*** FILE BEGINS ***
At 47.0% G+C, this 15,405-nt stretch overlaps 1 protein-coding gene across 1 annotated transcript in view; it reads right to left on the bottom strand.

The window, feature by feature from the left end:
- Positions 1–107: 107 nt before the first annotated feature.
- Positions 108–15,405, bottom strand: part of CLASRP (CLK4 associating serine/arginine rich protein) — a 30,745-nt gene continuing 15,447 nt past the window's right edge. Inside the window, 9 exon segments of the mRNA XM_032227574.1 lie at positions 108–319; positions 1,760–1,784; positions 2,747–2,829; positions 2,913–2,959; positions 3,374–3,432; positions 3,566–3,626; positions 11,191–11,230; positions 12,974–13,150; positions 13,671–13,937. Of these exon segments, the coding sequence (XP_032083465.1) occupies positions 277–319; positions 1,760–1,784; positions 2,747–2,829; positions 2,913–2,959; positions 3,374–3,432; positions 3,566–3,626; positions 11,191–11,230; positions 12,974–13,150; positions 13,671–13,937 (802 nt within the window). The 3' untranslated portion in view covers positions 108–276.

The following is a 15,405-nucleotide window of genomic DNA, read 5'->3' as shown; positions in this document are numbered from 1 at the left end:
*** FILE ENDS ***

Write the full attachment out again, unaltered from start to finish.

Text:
At 47.0% G+C, this 15,405-nt stretch overlaps 1 protein-coding gene across 1 annotated transcript in view; it reads right to left on the bottom strand.

The window, feature by feature from the left end:
- Positions 1–107: 107 nt before the first annotated feature.
- Positions 108–15,405, bottom strand: part of CLASRP (CLK4 associating serine/arginine rich protein) — a 30,745-nt gene continuing 15,447 nt past the window's right edge. Inside the window, 9 exon segments of the mRNA XM_032227574.1 lie at positions 108–319; positions 1,760–1,784; positions 2,747–2,829; positions 2,913–2,959; positions 3,374–3,432; positions 3,566–3,626; positions 11,191–11,230; positions 12,974–13,150; positions 13,671–13,937. Of these exon segments, the coding sequence (XP_032083465.1) occupies positions 277–319; positions 1,760–1,784; positions 2,747–2,829; positions 2,913–2,959; positions 3,374–3,432; positions 3,566–3,626; positions 11,191–11,230; positions 12,974–13,150; positions 13,671–13,937 (802 nt within the window). The 3' untranslated portion in view covers positions 108–276.

The following is a 15,405-nucleotide window of genomic DNA, read 5'->3' as shown; positions in this document are numbered from 1 at the left end: